Pittsfield mayor's budget gets past divided City Council
PITTSFIELD — Mayor Linda M. Tyer's fiscal 2017 spending plan edged past the finish line Tuesday, but not before the strong objections of several city councilors were further articulated.
The $151 million city and school budget and an $11.9 million capital projects budget won council approval during the last scheduled meeting of fiscal year 2016, which will end on Thursday, June 30.
Neither proposal won unanimous approval.
Councilors Christopher Connell and Kevin Morandi reiterated some of the objections they had raised over a five-meeting, 22.5-hour budget review process over the past two weeks. But the operating budget passed on a 7-4 vote, with Connell, Morandi, Melissa Mazzeo and Anthony Simonelli opposed, and the capital budget was approved on a 9-2 vote, with Morandi and Simonelli opposed.
The objections raised during the lengthy review process — resulting in numerous motions to cut spending items, most of which were voted down — focused on an increase of $6 million, or 4.2 percent, in the overall budget, and a hike in the local tax levy from $76.78 million to $81.3 million, or 5.9 percent.
The closest budget-related vote was to approve Tyer's proposal for using $2 million from certified free cash to lower the tax rate. Morandi and Connell have argued for increasing the amount to lessen the impact on taxpayers in light of the budget increases and the lack of approved cuts.
Because there were no reductions made in the mayor's budget, Morandi said the city was "forced" to use free cash to lower the tax hike, despite advice from the city's auditor to build up surplus funds because Pittsfield is close to the maximum amount it can raise without a Proposition 2 1/2 override vote.
Connell, who earlier proposed using $500,000 more from free cash to lower the tax rate because most of the more than $400,000 in proposed budget reductions he and others made had been rejected, again said he favors using $2.5 million from free cash.
"We did the best we could [to reduce the budget], he said.
The mayor's proposed use of $2 million from free cash was approved on a 6-5 vote, with Simonelli, Mazzeo, Connell, Donna Todd Rivers and Morandi voting against.
In arguing his position that the city should have begun making serous reductions this year in light of the looming Proposition 2 1/2 cushion, which is now about $2.4 million, Connell said, "We really have a philosophical difference on how we should be handling the upcoming crisis. I think there will be an absolute bloodbath next year when this comes up again. We should have gotten some [reductions] this year."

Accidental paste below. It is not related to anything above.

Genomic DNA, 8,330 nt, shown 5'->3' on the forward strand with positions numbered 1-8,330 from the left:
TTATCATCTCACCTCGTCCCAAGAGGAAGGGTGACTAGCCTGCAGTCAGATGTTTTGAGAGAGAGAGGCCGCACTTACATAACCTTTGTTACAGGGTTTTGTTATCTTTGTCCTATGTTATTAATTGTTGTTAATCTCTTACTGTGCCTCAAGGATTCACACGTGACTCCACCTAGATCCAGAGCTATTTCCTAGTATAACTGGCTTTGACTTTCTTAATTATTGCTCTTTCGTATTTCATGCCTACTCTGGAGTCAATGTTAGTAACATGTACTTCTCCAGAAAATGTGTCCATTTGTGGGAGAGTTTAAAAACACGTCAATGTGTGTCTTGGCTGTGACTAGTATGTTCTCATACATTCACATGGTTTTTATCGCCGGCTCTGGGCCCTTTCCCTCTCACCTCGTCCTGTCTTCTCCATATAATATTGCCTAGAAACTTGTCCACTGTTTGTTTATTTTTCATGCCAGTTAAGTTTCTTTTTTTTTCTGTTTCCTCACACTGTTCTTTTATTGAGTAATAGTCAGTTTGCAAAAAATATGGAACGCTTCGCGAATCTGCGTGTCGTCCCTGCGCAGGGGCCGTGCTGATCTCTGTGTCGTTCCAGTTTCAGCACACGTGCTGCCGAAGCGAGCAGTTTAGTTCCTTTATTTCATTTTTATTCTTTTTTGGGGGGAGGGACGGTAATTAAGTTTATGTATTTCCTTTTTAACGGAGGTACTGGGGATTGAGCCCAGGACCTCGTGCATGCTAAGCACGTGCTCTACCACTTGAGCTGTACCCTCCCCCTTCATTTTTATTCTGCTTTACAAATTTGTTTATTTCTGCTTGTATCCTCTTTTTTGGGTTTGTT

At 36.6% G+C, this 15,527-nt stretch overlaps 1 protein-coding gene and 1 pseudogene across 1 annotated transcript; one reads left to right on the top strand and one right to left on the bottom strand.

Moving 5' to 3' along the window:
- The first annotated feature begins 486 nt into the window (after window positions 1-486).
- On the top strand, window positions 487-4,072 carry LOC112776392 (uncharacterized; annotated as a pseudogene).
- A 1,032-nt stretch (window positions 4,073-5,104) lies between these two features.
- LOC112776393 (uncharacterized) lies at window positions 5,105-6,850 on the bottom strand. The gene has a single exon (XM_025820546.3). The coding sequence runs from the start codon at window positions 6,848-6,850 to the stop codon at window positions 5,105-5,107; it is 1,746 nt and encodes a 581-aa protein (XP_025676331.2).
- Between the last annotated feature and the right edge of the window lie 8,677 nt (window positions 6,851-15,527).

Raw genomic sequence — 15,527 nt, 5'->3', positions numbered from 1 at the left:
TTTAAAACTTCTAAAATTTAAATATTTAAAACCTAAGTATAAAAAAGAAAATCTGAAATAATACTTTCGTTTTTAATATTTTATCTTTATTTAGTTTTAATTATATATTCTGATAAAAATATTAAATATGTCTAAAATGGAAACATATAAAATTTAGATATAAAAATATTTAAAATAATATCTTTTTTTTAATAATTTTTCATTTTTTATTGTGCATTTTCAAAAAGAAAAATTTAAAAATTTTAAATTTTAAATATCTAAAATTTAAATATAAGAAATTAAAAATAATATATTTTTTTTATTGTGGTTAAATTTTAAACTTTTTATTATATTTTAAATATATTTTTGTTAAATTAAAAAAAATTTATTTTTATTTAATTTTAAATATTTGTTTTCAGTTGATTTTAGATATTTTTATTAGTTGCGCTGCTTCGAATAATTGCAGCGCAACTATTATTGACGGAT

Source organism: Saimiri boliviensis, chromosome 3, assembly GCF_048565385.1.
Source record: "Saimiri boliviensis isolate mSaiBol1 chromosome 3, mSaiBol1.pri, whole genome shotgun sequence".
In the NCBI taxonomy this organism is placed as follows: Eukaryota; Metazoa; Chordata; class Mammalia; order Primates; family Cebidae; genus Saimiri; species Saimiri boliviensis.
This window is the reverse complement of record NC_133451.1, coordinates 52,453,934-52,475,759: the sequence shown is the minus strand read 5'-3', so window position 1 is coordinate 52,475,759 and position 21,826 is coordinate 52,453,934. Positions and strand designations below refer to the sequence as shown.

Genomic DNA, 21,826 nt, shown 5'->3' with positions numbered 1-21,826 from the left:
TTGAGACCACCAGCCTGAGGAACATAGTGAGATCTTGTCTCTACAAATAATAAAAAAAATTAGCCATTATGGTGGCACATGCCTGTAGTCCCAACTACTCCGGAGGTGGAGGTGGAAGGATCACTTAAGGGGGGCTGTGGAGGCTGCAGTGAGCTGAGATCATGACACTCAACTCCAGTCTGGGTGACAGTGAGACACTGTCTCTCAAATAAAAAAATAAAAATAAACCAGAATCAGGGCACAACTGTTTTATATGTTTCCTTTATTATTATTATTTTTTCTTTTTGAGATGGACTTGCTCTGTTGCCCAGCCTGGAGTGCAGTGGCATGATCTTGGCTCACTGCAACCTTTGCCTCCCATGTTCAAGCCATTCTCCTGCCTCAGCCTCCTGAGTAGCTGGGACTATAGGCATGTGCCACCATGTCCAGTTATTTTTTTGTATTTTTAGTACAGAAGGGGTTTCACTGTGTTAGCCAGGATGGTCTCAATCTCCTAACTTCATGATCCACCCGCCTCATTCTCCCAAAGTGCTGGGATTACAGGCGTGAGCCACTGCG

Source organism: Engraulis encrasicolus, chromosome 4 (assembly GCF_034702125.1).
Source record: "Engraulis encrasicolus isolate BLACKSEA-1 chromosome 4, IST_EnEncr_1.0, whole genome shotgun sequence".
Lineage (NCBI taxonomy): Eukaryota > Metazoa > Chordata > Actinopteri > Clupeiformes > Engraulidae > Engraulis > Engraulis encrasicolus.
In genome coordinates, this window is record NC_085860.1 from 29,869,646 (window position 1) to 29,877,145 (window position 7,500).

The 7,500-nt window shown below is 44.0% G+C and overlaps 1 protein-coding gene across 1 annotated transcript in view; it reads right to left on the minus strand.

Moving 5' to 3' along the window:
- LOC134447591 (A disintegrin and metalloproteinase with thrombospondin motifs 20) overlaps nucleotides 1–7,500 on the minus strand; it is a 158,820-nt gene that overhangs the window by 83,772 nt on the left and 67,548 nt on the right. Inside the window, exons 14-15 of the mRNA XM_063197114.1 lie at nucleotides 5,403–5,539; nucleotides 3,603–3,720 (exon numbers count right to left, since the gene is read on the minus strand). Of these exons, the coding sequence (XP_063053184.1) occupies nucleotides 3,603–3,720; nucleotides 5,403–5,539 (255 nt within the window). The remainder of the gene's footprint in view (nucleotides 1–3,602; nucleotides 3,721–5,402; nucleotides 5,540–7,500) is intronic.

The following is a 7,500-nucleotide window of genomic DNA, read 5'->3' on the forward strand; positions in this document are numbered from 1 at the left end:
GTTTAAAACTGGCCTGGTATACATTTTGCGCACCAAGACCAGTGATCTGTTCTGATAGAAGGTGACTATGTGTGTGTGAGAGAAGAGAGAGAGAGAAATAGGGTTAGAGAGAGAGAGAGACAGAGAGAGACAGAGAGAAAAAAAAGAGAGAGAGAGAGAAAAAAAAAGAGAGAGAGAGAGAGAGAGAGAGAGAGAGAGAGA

Councilor John Krol argued, however, that there were reductions in 10 city departments in the mayor's budget, reflecting an effort to find savings. He added that he believes city voters in November were "loud and clear" in their desire to see Tyer's priorities for Pittsfield carried out — including investing in education, community development and public safety.
"I also have a problem with the narrative that because we didn't cut the budget we failed," Krol said.
The budget items were extensively debated over 22-plus hours, he said, and in the end the council had actually added to Tyer's spending plan by several thousand dollars. In the long run, Krol said, the budget plan "looks to the future" at ways to reduce "the big ticket items" while "investing in the community and encouraging expansion of the tax base."
Mazzeo said she didn't agree the mayor's voter mandate, when she defeated former Mayor Daniel L. Bianchi in November, called for a large tax increase. "She was elected based on her priorities," Mazzeo said. "People were looking for change. What they got was an increase in taxes."
The Proposition 2 1/2 ceiling is now "right here," Mazzeo said, after years in which Pittsfield budgets had a large excess levy capacity below the level requiring an override vote.
Asked by Krol to comment on the budget, Director of Finance Matthew Kerwood noted that the city has received state Community Compact funding to hire a consultant to help improve budgeting and long-term fiscal planning and transparency.
"I think this is a solid budget," Kerwood said, adding that the administration "is fully aware" of the fiscal challenges facing the city.
Contact Jim Therrien at 413-496-6247.
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